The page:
eNewsletter for November 12, 2013 November 15th, 2013
At the November 7th Board Meeting of the California High Speed Rail Authority in Sacramento the board approved the HSR route between Bakersfield and Fresno. The route shown above in red is still subject to possible changes before construction. Most of the approved alternatives have local acceptance in the San Joaquin Valley. The route in Kings County continues to have opposition while nearby Tulare County supports the route which is near to it. There is a developer in Bakersfield who is threatening to sue over use of a sixth of one of his projects for the Bakersfield route.
eNewsletter for November 4, 2013 November 8th, 2013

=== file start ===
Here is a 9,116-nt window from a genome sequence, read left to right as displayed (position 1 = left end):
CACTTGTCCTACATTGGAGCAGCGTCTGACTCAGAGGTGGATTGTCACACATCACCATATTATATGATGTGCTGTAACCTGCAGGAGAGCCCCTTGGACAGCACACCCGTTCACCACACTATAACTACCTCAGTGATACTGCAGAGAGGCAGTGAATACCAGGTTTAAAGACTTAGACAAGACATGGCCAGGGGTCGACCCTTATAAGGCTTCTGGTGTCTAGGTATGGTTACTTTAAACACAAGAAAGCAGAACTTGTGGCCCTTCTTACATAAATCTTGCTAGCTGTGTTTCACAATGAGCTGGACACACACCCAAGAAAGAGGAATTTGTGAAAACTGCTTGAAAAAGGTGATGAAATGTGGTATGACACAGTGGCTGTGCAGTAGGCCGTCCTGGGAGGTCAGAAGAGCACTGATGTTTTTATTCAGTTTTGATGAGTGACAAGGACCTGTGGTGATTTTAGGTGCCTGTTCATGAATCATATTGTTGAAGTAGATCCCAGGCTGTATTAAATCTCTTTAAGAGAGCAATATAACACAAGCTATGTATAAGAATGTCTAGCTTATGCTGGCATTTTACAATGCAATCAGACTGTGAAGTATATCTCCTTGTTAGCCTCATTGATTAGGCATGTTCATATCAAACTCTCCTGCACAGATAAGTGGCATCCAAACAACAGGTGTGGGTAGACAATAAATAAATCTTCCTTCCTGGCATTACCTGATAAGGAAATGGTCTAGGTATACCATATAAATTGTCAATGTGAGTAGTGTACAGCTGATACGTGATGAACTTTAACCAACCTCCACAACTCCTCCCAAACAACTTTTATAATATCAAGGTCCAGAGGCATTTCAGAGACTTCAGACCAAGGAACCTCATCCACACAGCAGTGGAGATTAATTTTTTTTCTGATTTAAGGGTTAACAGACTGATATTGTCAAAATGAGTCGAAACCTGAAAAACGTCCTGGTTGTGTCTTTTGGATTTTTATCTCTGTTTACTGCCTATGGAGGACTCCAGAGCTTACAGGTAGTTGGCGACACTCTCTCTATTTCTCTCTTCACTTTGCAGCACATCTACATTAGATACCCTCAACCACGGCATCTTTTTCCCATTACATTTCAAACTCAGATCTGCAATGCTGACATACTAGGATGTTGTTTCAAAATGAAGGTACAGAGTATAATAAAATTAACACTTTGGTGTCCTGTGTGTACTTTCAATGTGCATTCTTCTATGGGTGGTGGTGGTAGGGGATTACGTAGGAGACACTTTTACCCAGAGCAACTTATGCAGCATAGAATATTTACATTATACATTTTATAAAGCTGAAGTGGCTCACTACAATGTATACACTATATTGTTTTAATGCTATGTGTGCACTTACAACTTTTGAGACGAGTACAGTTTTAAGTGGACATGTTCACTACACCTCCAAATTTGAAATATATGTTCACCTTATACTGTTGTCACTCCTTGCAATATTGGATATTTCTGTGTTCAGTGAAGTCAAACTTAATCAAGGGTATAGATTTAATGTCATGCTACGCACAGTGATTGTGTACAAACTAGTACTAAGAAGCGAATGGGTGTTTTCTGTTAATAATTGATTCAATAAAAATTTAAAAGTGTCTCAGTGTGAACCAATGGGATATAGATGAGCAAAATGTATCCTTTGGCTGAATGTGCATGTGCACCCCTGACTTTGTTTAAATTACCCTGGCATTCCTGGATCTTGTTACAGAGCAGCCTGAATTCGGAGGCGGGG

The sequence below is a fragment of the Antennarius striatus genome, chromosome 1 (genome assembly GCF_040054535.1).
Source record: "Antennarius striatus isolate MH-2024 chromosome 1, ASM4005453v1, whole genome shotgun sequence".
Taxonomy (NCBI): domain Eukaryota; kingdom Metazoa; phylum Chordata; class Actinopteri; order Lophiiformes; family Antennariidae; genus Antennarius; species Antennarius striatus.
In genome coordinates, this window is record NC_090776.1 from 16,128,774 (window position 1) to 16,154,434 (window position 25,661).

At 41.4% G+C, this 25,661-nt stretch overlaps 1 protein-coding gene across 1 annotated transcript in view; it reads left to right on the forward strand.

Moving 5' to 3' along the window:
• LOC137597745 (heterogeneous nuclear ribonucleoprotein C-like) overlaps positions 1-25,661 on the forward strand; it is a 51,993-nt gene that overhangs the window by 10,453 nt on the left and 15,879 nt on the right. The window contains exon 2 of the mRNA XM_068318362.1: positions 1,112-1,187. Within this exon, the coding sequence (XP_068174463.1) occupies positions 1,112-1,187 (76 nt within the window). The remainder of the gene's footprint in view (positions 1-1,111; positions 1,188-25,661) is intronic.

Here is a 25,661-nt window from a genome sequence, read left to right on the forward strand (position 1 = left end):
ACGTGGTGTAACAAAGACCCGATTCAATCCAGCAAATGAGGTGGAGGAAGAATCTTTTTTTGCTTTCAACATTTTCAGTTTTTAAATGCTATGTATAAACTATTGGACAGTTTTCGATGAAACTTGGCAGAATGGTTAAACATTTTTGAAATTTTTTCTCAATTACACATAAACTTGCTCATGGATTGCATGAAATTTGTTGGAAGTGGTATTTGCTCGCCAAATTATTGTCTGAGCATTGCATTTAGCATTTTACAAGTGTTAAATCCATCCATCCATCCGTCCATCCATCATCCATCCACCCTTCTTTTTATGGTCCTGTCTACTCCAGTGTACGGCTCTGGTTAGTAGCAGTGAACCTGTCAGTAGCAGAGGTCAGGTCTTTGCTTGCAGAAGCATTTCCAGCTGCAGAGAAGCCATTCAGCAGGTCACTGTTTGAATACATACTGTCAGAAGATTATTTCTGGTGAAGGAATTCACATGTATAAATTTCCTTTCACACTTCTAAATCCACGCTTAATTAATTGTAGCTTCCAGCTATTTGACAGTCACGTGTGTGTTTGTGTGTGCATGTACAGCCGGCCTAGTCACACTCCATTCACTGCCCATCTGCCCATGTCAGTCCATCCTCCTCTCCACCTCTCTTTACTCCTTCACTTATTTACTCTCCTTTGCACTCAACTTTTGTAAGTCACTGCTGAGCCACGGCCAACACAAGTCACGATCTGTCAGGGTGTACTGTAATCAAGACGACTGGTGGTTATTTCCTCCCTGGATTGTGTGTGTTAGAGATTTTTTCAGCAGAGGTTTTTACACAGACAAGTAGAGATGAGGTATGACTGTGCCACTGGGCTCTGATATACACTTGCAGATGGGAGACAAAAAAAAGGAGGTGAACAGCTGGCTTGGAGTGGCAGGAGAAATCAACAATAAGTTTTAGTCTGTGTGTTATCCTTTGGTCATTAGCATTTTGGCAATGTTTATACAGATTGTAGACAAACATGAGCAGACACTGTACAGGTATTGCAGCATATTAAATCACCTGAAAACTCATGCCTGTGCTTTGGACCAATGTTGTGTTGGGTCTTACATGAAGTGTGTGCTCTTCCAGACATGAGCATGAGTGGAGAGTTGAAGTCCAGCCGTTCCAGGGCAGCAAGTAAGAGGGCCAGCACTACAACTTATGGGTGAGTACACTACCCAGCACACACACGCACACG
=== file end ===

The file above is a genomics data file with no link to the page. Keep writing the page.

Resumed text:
One thing that needs to be made clear; much of the funding recently approved for projects such as Caltrain electrification, run through tracks at LAUS, the LA Metro Regional Connector, track upgrades for ACE and Capitol Corridor among others were part of the package for High Speed Rail. Last year the legislature approved 13 Billion dollars in rail passenger funding of which 6 billion was for High Speed Rail. Half of that $6 billion was matching Federal dollars only for High Speed Rail. Some politicians and CHSRA boad members understand that we need conventional and high speed rail to work together to get a system up and running. As for Federal Money the California High Speed Rail Authority is not counting on additional Federal Dollars. I heard that from Dan Richard, the Chair of the CHSRA at the RailPAC/NARP meeting in San Francisco on October 5th. The CHSRA needs to build a fast connection between Bakersfield to Palmdale before they can get lenders to invest in California HSR. That would cost about $10 billion and there is $4 billion left in the existing State HSR bond money. That leaves $6 billion the CHSRA needs to find. Dan Richard and other members of the CHSRA board have backgrounds in finance. It won’t be easy but raising the $6 billion shouldn’t be impossible. NB